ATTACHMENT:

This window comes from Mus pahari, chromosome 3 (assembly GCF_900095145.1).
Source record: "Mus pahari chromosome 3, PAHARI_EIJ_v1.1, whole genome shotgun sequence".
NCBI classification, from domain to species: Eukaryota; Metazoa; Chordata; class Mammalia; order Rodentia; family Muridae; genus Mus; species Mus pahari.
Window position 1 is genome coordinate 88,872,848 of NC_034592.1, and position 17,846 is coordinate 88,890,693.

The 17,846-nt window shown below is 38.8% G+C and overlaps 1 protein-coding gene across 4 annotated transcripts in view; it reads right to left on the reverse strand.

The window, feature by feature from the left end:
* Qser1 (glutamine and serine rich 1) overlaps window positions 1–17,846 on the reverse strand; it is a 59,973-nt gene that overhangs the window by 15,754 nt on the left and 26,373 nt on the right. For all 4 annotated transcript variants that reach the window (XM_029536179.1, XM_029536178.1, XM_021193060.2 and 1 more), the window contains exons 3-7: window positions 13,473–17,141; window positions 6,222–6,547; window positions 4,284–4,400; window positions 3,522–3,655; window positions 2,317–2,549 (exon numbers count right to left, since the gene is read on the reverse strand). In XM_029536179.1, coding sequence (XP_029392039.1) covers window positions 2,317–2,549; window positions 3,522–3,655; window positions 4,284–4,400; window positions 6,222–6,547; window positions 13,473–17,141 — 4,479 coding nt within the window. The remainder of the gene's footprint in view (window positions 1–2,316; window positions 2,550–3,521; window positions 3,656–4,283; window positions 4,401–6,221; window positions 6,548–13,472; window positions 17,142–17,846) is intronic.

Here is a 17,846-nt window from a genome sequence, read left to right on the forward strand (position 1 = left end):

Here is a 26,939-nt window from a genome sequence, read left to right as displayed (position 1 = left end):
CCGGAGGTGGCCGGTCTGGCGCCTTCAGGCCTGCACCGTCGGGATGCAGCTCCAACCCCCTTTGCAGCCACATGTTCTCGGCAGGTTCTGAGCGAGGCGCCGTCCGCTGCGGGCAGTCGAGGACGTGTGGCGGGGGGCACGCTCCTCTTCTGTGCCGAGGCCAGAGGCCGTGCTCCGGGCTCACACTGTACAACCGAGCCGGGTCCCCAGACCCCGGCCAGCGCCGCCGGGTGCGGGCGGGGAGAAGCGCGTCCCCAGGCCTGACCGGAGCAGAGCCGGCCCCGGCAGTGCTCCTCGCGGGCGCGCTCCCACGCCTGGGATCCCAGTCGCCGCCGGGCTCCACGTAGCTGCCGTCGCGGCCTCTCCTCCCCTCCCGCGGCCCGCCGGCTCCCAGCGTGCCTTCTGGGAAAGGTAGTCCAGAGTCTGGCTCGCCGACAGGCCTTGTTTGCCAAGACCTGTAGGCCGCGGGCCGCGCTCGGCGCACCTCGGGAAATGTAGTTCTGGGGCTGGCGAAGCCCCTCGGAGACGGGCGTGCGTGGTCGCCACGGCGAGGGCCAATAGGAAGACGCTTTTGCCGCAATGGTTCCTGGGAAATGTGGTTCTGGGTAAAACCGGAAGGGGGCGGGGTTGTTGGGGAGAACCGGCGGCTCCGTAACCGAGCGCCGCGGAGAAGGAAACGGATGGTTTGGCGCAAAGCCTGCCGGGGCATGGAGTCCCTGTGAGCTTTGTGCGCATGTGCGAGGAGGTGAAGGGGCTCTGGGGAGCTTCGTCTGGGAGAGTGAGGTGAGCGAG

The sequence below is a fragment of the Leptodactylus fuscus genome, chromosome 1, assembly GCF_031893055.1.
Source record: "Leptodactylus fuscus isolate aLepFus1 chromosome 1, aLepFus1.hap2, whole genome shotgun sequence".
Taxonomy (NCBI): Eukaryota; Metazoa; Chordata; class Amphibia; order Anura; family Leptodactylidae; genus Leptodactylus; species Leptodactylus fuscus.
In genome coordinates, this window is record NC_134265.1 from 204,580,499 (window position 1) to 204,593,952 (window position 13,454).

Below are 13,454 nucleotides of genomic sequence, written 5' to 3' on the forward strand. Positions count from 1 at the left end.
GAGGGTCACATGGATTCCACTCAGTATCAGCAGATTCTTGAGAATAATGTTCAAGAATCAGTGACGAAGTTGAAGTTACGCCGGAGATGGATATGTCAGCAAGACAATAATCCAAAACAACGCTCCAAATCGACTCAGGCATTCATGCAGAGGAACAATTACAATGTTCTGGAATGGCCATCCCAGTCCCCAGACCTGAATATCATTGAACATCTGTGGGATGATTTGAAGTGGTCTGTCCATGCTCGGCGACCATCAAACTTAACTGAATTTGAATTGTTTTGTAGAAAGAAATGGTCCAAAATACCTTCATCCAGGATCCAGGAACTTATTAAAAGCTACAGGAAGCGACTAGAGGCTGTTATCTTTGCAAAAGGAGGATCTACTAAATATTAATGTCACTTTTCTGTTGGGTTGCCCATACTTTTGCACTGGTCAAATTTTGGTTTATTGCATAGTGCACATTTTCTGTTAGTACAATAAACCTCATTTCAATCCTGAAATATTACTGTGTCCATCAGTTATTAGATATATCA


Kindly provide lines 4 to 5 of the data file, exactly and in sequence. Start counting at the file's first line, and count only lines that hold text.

Window position 1 is genome coordinate 88,872,848 of NC_034592.1, and position 17,846 is coordinate 88,890,693.

The 17,846-nt window shown below is 38.8% G+C and overlaps 1 protein-coding gene across 4 annotated transcripts in view; it reads right to left on the reverse strand.